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Submitted into Contest #121 in response to: Write a story in which someone gets credit for something they didn’t do.... view prompt

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Coming of Age Contemporary Funny

Emma was at the furthest end of the trade show, aimlessly doing “competitive research” and wondering if it was too late for coffee, when her phone rang.


A hearty voice at the other end invited her to dinner with the German sales team that evening, “in recognition of her work for the German market.”


Far from being grateful, Emma felt nothing but bewilderment. Had she done anything for the German market? A year prior she had customized some marketing material for a local customer. It took about a day. Somehow that didn’t seem worthy of dinner. 


Cautiously, striving for polite but aware she was only achieving clueless, Emma checked: “Um - it’s Emma Michaels you’re looking for?” Yes, the voice assured her, it was. “Does Helen Benz know about the dinner?” Helen was her boss. “What?” the voice asked, less hearty now, more bewildered, and clearly a touch irritated that its gift horse was being scrutinized rather than being accepted with appropriate gratitude. “It’s just… it’s a thank you dinner with the team. You can be there, right?” “Yes” Ella assured the voice, deciding she would just have to figure this out on her own, especially since she was clearly violating the trade show rule of etiquette around leveraging every available networking opportunity.


Hanging up, Emma stood and pondered a moment, oblivious to the crush of bodies around. Why would she be invited to dinner? Should she go? Would anyone else be there? And then she realized - the entire US team was probably invited, and she was just the next person in the call queue. Relieved, she started the long trek back to the company booth.


Except when she got there, a few anxious queries showed that no one knew anything about it. No one seemed to care, either. “Just go to dinner,” said her co-worker Claudio, amused. “Why not? It’s free booze.”


So she went. What else was there to do? 


Upon arrival, she discovered that the German team numbered about 50, all in the throes of extreme extroversion. She was relieved to see one other US team member and slipped in next to him. “Steve,” she whispered, “I don’t know why I’m here.” Steve, never the brightest bulb (albeit a nice guy), just grinned and turned back to chatting with the salesman next to him. 


Emma inwardly sighed, turned on her brightest smile, and started making nice with the folks around her. She would frankly have rather been exploring the bierstube in town, but this was a working trip and making nice at social events was part of the job. She shared what work she had been doing, what she thought about Germany, and learned a great deal about the team - but nothing about what she was doing at this dinner.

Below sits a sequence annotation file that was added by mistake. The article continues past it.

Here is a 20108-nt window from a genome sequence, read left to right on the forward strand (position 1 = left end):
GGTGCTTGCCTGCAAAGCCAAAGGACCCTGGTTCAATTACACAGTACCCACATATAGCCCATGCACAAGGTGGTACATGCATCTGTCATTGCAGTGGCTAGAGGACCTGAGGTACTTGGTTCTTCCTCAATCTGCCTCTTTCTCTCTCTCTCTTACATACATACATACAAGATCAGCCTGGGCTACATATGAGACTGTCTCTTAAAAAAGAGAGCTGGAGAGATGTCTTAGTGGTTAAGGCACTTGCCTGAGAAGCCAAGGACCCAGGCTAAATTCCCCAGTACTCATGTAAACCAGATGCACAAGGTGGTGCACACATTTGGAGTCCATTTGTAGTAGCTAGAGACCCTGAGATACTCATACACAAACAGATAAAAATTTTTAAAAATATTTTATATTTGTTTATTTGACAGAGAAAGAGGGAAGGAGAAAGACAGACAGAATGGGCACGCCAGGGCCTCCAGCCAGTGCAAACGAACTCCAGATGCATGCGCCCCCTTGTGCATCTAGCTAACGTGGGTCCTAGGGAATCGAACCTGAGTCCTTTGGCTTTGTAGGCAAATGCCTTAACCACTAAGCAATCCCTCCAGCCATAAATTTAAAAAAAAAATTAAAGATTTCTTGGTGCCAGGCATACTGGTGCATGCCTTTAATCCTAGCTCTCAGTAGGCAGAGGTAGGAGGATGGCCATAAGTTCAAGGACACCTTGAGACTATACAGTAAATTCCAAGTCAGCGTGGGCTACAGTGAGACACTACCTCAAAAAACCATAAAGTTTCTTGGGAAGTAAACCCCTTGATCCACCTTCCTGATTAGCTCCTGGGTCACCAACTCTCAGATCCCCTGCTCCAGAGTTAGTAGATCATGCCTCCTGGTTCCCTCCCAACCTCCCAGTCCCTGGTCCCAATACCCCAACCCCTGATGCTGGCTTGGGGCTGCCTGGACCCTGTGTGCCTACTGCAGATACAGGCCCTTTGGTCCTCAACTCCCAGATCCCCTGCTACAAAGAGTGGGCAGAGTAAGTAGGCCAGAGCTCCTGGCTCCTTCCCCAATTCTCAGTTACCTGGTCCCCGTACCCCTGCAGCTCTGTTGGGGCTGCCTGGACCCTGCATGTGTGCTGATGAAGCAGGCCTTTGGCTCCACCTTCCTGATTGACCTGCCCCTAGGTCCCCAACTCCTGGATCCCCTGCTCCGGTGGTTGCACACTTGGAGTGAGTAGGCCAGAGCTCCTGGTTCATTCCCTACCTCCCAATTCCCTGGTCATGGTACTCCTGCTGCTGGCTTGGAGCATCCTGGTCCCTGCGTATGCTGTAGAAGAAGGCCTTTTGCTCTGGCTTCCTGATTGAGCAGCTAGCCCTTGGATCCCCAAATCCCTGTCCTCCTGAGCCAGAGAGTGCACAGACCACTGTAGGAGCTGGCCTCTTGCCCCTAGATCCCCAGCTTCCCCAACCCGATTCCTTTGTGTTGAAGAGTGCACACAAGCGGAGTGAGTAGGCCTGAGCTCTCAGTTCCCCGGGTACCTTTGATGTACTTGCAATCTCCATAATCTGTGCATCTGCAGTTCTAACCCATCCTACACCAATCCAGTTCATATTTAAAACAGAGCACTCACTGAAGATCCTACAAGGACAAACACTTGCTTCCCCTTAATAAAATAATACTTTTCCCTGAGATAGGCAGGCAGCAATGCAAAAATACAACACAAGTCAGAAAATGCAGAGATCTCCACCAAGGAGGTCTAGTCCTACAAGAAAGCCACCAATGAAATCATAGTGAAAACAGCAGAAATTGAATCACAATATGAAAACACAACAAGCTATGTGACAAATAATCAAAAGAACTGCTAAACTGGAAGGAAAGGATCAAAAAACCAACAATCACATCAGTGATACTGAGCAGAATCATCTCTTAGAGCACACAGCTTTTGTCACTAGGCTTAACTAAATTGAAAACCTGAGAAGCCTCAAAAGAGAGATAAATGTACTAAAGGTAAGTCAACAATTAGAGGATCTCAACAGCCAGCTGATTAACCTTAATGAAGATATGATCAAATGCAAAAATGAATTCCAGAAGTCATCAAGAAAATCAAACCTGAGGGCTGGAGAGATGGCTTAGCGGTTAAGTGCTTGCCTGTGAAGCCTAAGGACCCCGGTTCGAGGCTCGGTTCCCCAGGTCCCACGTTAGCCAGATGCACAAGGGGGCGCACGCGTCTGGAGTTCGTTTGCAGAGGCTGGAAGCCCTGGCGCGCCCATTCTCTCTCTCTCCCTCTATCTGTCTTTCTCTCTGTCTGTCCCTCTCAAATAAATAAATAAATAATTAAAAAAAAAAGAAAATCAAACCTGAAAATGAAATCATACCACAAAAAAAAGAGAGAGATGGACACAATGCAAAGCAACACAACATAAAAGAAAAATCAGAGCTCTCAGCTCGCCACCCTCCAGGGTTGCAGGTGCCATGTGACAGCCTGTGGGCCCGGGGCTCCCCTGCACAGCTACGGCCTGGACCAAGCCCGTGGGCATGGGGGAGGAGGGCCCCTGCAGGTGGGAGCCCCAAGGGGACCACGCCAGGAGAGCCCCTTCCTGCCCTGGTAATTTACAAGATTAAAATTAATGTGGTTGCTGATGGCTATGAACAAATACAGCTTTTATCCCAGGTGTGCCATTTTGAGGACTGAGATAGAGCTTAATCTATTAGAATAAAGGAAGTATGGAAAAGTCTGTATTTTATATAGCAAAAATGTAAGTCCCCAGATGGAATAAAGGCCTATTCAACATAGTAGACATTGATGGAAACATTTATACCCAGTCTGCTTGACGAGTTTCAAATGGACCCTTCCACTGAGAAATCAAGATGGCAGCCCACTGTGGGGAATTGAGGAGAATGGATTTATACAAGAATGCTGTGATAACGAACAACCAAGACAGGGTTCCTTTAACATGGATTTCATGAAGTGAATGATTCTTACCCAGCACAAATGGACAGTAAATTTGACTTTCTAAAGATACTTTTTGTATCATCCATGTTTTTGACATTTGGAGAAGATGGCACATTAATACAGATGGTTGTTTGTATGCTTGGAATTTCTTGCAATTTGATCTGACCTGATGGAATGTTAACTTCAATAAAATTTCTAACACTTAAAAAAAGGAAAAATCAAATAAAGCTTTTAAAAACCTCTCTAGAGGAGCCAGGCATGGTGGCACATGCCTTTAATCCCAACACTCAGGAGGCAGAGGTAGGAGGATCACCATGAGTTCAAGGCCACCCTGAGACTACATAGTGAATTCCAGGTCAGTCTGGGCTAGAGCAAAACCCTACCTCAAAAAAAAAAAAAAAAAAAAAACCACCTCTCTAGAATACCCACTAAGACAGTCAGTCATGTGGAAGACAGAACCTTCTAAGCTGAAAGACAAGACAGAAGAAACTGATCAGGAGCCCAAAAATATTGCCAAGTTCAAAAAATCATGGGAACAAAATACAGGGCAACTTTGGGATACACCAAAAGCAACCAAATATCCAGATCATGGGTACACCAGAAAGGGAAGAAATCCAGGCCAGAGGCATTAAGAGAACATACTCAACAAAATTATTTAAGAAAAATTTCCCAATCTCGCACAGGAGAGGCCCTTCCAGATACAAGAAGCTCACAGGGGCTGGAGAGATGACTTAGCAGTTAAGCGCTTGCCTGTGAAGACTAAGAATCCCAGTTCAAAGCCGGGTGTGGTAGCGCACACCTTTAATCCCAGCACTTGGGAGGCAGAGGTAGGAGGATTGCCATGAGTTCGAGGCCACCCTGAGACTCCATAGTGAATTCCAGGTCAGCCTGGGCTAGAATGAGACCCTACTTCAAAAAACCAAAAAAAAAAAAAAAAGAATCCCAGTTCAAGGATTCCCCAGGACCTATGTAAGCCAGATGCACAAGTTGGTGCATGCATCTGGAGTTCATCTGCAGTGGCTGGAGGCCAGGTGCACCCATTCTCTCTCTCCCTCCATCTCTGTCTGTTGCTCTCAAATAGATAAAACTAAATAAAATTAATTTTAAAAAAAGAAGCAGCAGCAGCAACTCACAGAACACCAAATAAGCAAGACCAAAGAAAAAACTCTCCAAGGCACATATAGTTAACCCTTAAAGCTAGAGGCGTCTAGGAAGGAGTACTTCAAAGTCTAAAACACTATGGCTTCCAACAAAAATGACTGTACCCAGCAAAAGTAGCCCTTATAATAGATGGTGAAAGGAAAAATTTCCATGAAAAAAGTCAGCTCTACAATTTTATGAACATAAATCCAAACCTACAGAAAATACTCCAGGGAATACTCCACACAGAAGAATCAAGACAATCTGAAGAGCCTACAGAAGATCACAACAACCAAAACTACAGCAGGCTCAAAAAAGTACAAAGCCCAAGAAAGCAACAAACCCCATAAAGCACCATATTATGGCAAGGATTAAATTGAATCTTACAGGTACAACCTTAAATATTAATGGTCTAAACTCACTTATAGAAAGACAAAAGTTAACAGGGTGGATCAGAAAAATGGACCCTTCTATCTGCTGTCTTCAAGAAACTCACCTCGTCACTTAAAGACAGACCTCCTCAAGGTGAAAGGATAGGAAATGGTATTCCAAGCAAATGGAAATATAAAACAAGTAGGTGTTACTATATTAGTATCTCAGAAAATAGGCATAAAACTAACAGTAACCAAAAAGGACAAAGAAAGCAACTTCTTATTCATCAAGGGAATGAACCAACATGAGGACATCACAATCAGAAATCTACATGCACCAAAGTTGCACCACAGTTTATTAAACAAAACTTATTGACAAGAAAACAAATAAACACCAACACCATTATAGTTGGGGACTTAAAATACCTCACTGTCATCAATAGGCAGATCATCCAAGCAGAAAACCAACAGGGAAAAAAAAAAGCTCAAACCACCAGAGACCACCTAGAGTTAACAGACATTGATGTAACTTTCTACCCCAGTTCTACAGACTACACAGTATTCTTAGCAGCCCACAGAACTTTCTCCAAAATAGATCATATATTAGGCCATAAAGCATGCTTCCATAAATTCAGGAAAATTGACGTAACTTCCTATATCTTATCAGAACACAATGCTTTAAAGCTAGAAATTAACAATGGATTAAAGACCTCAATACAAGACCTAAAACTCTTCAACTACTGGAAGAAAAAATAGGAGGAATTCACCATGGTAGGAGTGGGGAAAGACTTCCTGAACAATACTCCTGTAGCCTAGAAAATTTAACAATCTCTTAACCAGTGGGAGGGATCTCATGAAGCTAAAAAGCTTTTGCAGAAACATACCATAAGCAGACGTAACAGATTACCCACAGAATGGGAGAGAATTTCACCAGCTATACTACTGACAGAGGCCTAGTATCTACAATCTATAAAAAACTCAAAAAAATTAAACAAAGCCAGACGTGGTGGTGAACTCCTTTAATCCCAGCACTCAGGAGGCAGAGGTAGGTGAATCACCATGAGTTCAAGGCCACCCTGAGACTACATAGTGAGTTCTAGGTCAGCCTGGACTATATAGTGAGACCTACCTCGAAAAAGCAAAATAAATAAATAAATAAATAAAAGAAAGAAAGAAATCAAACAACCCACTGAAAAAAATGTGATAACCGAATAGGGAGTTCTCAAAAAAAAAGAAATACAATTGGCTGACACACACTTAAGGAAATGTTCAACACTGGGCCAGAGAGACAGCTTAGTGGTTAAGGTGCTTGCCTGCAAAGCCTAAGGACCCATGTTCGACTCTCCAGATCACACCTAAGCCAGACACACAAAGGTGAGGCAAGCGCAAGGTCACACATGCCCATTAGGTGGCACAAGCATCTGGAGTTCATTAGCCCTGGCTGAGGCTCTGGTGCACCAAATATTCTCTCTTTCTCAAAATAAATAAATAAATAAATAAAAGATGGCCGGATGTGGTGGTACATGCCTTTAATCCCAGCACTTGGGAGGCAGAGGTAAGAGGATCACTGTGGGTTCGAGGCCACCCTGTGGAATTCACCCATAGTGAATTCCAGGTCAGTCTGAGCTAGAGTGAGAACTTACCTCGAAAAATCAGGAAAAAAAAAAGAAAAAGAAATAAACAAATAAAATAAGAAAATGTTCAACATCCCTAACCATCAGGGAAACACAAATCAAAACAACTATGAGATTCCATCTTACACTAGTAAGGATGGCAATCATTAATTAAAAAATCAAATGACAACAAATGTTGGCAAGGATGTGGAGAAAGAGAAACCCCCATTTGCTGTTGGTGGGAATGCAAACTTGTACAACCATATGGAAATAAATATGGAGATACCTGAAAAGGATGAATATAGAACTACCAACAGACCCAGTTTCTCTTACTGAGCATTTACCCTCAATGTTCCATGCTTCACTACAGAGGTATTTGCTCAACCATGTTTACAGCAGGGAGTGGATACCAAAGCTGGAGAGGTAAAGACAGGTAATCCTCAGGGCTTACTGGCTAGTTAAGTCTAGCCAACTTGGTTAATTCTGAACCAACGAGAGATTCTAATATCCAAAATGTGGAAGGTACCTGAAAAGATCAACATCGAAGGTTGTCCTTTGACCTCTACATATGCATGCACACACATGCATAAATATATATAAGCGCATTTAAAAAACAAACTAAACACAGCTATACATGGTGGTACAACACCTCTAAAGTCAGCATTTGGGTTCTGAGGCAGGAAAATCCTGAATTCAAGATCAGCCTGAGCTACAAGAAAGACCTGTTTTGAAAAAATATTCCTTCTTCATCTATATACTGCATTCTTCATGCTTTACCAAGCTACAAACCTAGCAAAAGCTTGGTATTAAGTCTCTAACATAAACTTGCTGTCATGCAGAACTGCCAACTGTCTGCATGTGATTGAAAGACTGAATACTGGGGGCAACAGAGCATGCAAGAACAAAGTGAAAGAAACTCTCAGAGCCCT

Forks rang against glass, chatter died down, and the local GM stood up to speechify. After the usual enumeration of the year’s financial successes and product launches, which Emma followed only vaguely, he continued: “... and we are so excited to have Emma and Steve with us tonight in recognition of all their efforts to launch the P270, Europe’s first device of its kind!” Applause, nods, and then the GM continued with his set speech.


None of which Emma heard, for one very good reason: She had nothing, literally nothing to do with the P720. 


Kelly Jacobs did, though. Kelly - the other young, female, short, white, brown haired product manager on the team - had worked her butt off for the past 13 months to get the P270 (Europe’s first, perhaps, but also a complete cluster technically) off paper, into development, and finally out the door. This was Kelly’s honor. This was Kelly’s reward. And where was Kelly? Probably triaging email over room service in her hotel room while Emma ate HER schnitzel.


“Steve,” she whispered, urgently. “Kelly’s supposed to be here.” Steve, Kelly’s closest co-worker, found this hilarious. She then turned to the gentleman next to her, who had proved to be an experienced senior product guy, and quickly - maybe a little desperately - explained the situation. He listened gravely, then shrugged and told her to ride it out. Apparently the team just needed to know they were celebrating Kelly. Whether or not Kelly was actually present was largely irrelevant.